Society of Sound is Bowers & Wilkins’ subscription service, offering a mix of contemporary and classical music to its members in incredible high definition. This month we celebrate the 100th album on Society of Sound with the special release of Passion by Peter Gabriel.
We invited Jane Cornwell to talk about Society of Sound, and reflect on what we’ve done so far.
Passion. Bowers & Wilkins have it. So does Peter Gabriel’s Real World. So, indeed, does Peter Gabriel. And passion – for exceptional music, couched in the highest-quality sound – is at the heart of a subscription-only club that was established in 2008 and continues to thrive today. Salubrious yet accessible; surprising, often awe-inspiring and always fabulously diverse, Society of Sound is this month celebrating its 100th release with an extra special gift for members.
Gabriel’s 1989 masterwork set precedents, won accolades, opened doors and ears. Created as an extension of Gabriel’s score for the Martin Scorsese film, The Last Temptation of Christ, widely hailed for its mould-shattering vision, it’s an evocative soundscape that fuses ancient sounds and studio recordings with the then cutting-edge technology offered by the new Real World Studios in Box, Wiltshire. Passion was the debut release on Gabriel’s record label, Real World. It sounded incredible then. It will blow your mind now.
How fitting, then, that Society of Sound’s 100th release has been crafted by one of its curators, the iconic Peter Gabriel, a man who shares the Society’s commitment to sound quality. The pairing of Real World and Bowers & Wilkins has always made brilliant sense: for a small annual subscription, Society of Sound members receive two new albums per month and access to the previous 12 months releases, all as stunning lossless audio downloads. One album is in partnership with Real World Records, it might be world music. It might be jazz, rap, rock or pop. Surprise is key. As is trust. Whatever arrives, you know it’s going to be attention grabbing, probably extraordinary and always beautifully produced. The second album each month is released in partnership with London Symphony Orchestra.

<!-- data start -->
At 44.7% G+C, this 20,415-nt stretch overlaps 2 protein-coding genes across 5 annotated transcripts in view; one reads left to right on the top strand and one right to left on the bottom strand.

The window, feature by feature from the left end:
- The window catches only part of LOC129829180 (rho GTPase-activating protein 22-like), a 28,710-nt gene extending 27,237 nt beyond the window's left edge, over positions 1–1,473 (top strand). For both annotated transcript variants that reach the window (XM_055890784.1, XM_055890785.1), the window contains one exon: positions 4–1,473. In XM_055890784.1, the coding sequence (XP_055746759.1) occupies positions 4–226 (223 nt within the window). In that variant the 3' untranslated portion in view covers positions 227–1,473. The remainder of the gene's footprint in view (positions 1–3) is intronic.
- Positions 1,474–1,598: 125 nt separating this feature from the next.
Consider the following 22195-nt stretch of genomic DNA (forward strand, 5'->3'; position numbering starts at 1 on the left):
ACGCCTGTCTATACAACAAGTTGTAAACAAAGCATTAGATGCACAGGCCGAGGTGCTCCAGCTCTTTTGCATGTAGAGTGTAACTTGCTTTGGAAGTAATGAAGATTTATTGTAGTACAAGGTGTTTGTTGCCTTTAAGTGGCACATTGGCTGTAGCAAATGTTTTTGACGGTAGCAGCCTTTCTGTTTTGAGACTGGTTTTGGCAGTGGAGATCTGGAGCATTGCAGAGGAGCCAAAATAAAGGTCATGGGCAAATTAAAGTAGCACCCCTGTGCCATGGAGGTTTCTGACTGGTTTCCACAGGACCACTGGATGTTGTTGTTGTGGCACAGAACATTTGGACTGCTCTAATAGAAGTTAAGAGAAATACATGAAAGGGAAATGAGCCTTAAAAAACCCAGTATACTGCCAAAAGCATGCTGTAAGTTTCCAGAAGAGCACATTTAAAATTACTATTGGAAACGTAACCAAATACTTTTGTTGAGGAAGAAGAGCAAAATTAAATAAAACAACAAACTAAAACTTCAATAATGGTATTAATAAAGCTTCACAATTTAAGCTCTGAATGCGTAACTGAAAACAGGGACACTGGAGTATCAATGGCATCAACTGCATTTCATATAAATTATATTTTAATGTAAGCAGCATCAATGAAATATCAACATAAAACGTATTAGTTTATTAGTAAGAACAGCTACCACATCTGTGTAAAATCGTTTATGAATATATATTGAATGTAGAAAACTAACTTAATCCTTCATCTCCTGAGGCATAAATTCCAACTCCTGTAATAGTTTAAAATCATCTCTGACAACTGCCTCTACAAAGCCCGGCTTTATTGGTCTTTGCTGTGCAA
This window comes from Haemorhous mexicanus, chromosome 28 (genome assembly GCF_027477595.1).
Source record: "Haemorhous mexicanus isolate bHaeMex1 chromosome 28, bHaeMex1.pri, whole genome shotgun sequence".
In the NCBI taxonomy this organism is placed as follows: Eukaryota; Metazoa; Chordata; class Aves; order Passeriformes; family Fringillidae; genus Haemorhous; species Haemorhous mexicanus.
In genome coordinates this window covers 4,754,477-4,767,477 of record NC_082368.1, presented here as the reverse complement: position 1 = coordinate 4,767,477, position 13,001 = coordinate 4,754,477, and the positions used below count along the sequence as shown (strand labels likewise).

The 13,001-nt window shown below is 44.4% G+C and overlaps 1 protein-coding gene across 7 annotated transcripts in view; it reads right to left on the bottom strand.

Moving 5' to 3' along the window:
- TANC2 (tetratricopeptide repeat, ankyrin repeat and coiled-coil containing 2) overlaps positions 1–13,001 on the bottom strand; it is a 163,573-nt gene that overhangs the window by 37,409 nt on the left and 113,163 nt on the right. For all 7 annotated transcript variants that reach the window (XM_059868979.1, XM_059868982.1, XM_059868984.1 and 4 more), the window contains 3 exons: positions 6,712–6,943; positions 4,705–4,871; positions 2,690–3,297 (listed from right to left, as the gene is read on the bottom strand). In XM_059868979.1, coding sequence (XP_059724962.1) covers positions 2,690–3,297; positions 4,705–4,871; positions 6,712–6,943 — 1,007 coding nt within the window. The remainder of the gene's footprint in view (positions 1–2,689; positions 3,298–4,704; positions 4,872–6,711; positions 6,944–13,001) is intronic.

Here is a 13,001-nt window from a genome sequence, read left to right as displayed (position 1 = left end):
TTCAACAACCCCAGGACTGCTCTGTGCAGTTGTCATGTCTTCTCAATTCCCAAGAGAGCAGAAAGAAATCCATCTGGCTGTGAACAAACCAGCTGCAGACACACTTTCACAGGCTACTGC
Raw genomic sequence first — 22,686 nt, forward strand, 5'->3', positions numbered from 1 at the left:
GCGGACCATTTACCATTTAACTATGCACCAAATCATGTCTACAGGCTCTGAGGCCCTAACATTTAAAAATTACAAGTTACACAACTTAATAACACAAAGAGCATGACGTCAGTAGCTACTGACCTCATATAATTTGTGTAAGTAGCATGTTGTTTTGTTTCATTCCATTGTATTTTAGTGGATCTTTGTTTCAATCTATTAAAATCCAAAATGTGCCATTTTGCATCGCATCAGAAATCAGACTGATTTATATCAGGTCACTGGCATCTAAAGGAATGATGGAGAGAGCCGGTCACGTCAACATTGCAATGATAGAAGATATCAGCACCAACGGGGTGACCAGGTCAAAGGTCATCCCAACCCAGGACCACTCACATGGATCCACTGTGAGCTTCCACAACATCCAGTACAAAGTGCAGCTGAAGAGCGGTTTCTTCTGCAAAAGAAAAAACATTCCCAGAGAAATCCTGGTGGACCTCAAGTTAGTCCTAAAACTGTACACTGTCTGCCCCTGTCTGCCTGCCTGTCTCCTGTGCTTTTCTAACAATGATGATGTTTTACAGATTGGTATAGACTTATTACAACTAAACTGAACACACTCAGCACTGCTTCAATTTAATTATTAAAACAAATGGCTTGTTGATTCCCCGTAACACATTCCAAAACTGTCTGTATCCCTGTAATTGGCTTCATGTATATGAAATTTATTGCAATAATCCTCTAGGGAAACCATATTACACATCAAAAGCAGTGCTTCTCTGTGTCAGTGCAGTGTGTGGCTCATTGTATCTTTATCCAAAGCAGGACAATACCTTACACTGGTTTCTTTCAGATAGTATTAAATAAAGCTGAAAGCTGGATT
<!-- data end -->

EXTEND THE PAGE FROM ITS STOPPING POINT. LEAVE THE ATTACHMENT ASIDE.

Twenty-four albums, delivered complete with downloadable album covers, production notes and interviews with artists – from big names to new discoveries – in packages that tell stories. Laura Mvula, say, fulfilling a personal dream by re-recording her successful debut Sing to the Moon, live, with the multiple-Grammy-winning Metropole Orchestra.
The BBC Radiophonic Workshop, electro-boffins and purveyors of the Doctor Who theme tune, recording their debut album after 40 years. Leftfield gems including the Boddie Recording Company, a husband-and-wife team who spent decades manufacturing vinyl records of Ohio’s gospel, funk and soul bands; and Particals of Dawn by American ecologist and TED talk favourite Bernie Krause, a work that features some of the most exquisite field recordings ever made.
As well as affording artists opportunities to explore their creative, non-commercial sides – both as Society exclusives and first-peep previews that are then released commercially – so too does the club give struggling geniuses a leg-up. British jazz-rockers Roller Trio might not have made a follow up to their Mercury-nominated debut were it not for Society of Sound; Ethio-jazz collective Dub Colossus, featuring the exceptional talents of pianist Samuel Yirga, got to complete their acclaimed debut A Town Called Addis, and Yirga his lauded solo debut, both later released on Real World.
Sidestepper, The Breath, 9Bach, The Gloaming … There’s more. Much more. Society of Sound’s catalogue pulses with musical tales as unconventional as they are remarkable, stories buoyed by the passion of two organisations committed to a patronage of the arts that, in today’s climate, feels life affirming.
Little wonder, really, why – 100 releases on – Society of Sound has become the place to be, to hear. One listen to Gabriel’s Passion, now in sparkling definition, and you’ll be finding new details, and with each new listen, finding more.